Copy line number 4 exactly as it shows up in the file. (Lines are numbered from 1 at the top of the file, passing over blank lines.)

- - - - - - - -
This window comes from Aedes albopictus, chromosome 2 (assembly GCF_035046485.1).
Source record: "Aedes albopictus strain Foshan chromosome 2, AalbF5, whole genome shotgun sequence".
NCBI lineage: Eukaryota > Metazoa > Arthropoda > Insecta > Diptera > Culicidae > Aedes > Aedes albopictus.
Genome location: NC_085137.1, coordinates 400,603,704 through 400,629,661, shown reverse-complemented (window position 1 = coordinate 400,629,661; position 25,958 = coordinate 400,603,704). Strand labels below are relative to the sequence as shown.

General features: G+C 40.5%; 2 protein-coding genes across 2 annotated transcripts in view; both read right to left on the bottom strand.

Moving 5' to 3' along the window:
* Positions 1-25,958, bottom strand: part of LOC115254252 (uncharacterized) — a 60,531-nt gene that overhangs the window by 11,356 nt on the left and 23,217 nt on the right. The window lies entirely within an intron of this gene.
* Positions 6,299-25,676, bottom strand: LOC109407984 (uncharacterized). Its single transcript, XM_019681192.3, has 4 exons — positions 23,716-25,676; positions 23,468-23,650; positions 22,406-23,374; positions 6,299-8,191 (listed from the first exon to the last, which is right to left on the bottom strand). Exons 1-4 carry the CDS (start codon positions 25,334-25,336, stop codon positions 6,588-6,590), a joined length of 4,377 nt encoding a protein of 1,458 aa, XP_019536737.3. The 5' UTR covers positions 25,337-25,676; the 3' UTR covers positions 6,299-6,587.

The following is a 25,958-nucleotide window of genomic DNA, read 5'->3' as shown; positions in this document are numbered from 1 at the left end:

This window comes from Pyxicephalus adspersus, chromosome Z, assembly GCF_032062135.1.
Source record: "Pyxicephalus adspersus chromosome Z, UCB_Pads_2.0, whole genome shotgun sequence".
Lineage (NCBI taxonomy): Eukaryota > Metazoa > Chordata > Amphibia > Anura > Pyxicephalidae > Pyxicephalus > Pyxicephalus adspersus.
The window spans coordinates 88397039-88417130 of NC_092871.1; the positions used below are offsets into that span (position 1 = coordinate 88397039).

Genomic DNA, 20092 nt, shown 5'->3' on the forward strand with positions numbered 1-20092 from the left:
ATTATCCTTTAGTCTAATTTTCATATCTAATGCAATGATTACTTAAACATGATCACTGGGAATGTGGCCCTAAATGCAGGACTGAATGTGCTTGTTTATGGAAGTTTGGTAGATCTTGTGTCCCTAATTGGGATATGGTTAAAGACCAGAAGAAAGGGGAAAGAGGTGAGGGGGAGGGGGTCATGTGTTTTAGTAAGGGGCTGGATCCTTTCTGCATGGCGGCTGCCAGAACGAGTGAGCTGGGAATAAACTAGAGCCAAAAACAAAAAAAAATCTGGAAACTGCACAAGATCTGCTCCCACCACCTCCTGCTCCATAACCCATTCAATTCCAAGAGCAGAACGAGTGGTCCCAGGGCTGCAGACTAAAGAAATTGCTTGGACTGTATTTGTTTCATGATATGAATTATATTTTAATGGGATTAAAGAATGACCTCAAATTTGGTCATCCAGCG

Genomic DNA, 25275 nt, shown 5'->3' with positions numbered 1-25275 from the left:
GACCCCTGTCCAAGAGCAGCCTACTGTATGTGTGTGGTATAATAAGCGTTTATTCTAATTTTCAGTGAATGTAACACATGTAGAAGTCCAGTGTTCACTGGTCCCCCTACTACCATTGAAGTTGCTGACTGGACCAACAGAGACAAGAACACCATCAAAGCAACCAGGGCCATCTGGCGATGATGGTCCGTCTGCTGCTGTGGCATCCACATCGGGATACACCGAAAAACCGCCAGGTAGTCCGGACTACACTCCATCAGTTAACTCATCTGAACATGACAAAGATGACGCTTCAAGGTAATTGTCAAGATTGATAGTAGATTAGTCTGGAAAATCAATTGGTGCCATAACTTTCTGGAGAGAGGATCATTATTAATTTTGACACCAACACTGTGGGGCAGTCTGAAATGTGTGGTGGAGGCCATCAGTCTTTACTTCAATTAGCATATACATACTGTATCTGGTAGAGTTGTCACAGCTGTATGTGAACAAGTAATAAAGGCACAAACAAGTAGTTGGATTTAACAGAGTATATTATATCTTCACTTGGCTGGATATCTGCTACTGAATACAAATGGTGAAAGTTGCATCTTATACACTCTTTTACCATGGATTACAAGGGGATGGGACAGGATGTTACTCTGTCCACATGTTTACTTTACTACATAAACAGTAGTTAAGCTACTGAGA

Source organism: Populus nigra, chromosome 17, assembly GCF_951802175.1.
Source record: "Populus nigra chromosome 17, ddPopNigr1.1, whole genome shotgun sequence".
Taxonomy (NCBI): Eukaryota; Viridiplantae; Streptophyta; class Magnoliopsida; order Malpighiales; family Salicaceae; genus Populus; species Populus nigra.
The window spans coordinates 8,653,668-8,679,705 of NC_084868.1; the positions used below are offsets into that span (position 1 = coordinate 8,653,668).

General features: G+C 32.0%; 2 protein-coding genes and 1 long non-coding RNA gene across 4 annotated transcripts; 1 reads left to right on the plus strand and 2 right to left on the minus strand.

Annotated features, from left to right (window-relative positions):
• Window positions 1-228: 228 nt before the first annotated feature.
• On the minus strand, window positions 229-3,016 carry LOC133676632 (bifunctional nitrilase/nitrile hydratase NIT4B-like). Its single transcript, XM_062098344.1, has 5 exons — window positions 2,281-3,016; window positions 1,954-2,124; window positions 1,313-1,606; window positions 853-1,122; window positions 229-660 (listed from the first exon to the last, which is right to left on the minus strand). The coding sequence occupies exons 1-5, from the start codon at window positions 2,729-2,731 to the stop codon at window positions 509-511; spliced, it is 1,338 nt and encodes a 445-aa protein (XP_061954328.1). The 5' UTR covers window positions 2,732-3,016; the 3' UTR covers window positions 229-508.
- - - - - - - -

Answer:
Genome location: NC_085137.1, coordinates 400,603,704 through 400,629,661, shown reverse-complemented (window position 1 = coordinate 400,629,661; position 25,958 = coordinate 400,603,704). Strand labels below are relative to the sequence as shown.